The rovers have landed, but when will humans actually go to Mars?
Thirty years ago Mars seemed to be nothing but a cold and sterile piece of rock. Suddenly, it’s back as the focus of intense scientific exploration. Two armchair-sized NASA probes, Spirit and Opportunity, bounded onto the red planet and are returning startling images of enigmatic terrains, while the European Space Agency’s orbiting Mars Express is offering up a bird’s-eye view of a much-gullied place. Scientist William Hartmann, author of A Traveler’s Guide to Mars, is a NASA veteran of both the Mariner 9 mission in the early 1970s and the more recent U.S. Mars Global Surveyor mission. From his office at the Planetary Science Institute in Tucson, Ariz., he talked to Maclean’s Robert Sheppard about exploring the red planet and what lies beyond.
As you know, the Viking landings in the mid1970s found no sign of life on Mars. What’s changed? Why are we back?
That’s right. The result was, not only did we not see any life in the Viking photos, but the soils were sampled, and they were absolutely sterile. So people said at that time, by the end of 1976, “Well, if there was ever any life anywhere, there would surely be this organic material around, organic molecules, debris ofthat sort.” Since then, we’ve come to realize that there is much more underground ice on Mars, in other words, water, but like up in the Canadian tundra. And the polar cap is actually frozen water sitting up on top of the surface. Also, we now know there are places on Earth where the soil tests sterile, for example, Antarctica. But then you go and look in the rocks, and there’s bacteria happily living down in the cracks and pore spaces.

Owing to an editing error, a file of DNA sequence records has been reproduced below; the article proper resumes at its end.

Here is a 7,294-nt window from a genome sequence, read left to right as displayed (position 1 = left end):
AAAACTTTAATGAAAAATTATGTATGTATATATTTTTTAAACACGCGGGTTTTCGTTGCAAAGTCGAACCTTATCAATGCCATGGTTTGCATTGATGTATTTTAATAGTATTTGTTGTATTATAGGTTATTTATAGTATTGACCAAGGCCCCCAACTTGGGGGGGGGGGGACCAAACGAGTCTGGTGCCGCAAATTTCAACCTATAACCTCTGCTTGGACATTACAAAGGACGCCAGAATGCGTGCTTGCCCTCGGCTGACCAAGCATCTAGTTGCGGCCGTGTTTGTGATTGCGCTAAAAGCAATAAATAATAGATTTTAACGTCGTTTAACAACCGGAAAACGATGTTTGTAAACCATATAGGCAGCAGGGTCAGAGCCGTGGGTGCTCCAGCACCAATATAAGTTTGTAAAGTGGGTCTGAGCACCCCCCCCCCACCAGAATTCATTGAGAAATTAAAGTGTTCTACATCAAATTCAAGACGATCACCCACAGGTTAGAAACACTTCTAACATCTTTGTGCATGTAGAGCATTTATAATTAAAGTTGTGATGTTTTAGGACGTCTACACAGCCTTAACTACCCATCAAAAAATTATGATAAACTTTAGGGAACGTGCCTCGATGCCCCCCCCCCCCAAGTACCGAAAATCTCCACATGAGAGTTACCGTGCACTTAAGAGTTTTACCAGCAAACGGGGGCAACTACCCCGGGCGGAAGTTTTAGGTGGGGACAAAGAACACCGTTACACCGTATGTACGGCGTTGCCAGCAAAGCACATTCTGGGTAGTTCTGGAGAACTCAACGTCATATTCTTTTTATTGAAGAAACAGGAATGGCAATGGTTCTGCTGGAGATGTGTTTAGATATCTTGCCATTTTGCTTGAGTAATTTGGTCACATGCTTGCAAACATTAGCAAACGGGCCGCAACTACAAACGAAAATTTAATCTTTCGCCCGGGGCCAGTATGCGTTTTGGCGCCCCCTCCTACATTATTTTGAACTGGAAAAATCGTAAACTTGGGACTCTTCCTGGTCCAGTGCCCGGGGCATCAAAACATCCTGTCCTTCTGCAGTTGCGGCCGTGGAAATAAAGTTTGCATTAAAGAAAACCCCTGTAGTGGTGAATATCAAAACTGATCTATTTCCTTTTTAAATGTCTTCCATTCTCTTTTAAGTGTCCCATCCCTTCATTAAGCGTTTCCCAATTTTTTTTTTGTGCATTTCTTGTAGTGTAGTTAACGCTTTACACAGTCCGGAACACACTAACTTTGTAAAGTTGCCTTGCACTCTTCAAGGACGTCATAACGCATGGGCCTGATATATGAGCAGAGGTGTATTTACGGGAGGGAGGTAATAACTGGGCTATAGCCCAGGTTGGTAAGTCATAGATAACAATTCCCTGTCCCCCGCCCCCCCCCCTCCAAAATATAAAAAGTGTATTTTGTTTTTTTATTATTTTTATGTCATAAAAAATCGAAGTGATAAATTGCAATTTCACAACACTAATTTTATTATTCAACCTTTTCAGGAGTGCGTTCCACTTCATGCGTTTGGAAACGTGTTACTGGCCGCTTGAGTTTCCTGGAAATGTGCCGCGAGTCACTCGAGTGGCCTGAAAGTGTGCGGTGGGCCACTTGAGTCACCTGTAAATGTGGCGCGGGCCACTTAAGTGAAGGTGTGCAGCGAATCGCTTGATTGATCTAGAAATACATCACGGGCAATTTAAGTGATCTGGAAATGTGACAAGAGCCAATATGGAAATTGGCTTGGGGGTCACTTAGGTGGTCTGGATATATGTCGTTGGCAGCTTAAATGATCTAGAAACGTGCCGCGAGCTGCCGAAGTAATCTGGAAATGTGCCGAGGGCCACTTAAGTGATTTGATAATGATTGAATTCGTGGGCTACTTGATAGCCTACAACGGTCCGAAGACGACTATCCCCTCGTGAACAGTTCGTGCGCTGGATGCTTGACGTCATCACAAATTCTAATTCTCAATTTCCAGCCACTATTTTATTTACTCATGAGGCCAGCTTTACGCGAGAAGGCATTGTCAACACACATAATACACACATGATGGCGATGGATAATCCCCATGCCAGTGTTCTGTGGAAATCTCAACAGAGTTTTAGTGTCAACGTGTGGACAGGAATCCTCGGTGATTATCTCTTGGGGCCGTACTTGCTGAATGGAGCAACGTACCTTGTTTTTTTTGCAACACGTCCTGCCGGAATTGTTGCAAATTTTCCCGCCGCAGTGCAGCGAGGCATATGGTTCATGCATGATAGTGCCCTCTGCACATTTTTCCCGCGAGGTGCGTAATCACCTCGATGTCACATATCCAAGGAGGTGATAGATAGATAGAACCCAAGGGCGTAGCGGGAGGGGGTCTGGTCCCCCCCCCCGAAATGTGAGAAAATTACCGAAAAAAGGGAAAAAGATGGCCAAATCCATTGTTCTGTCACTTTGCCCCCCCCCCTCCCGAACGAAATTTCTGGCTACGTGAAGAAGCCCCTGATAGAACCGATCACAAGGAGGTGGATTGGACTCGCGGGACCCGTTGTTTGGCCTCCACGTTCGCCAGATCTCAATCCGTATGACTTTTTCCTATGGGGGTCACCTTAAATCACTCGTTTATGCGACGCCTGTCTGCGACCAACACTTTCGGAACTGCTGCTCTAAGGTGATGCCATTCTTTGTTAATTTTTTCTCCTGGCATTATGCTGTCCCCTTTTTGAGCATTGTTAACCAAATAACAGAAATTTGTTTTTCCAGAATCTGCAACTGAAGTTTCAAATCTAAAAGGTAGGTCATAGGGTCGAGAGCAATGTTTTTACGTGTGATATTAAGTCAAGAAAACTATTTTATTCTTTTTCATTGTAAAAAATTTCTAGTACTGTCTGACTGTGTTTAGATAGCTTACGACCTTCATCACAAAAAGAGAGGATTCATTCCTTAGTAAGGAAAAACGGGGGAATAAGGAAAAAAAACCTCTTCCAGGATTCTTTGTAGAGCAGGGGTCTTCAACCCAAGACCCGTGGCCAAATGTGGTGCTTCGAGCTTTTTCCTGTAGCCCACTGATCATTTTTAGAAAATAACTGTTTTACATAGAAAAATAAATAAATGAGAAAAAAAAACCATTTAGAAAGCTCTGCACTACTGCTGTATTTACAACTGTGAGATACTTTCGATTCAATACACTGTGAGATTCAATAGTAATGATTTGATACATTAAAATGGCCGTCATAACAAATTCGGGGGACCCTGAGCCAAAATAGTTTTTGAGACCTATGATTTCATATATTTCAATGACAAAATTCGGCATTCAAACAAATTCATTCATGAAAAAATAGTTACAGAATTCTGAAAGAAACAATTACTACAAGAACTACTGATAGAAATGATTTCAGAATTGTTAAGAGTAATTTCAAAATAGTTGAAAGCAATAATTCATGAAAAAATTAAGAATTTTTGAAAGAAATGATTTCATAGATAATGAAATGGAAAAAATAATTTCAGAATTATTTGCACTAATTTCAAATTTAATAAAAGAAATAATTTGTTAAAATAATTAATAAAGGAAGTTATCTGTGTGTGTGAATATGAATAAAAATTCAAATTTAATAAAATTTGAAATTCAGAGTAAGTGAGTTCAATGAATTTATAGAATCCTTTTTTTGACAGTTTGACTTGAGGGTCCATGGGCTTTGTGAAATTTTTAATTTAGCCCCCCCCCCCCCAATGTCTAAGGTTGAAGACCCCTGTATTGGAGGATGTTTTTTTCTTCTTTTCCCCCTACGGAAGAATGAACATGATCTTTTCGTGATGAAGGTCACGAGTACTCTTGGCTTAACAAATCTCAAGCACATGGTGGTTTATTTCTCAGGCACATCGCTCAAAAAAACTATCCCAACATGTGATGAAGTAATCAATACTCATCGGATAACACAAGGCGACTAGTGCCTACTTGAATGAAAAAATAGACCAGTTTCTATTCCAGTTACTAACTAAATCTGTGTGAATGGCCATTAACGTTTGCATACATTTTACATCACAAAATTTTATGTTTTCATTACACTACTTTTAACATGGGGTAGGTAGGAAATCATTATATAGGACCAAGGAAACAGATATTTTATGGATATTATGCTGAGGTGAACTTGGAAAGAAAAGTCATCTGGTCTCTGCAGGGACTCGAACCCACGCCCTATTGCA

So what we’re seeing now with Spirit and Opportunity is still primarily a search for life?
I’d say life is the big driving factor in all of this. And the second tier of questions is the history of water on Mars, because that’s what we think is needed to make life. Spirit landed in a crater, where there is clearly a river valley that emptied into it. The second rover, Opportunity, is in a low plain, but it’s the first area where we’re detecting unusual mineral deposits.
Is the search for life on Mars intended to see if life sprang up on Earth and Mars and maybe other planets around the same time-that this was some sort of intergalactic seeding?
If you found there were bacteria on Mars— or better yet Mars, and Europa and Titan [moons ofjupiter and Saturn, respectively], and other planets—and they all had common DNA ancestors, then you might say yes, this is seeding. I don’t think the seeding
idea is a major driver. It’s something that may be discovered, but it’s not as if we’re testing that question per se. Four billion years ago, when life was starting on Earth, that’s the time when the conditions were right on Mars, too. The likely scenario is that life is something that happens on any planet when there’s water and chemicals and the conditions are right.
Something that really intrigues me is that we might find on Mars a kind of missing link in the first cells: not single-celled organisms, but maybe something halfway there that would be missing on Earth, because it would be gobbled up by all the living cells that formed later. Mars might be the only place you can go where you have exposed surfaces of the original planetary crust.
So four billion years ago Earth and Mars were quite similar, but something happened to change all that. Was it a cosmic collision?
For sure the early planets were being hit by large objects, and in fact Don Davis and I here at the Planetary Science Institute were the originators of the theory that the Earth’s moon was formed by a giant impact, which blew off material and formed the moon. So yes, those may have played a role in stripping away Mars’s atmosphere. Was there one big impact? Or was it more like atmospheric gases slowly drifting off into space? I think it’s probably more the second.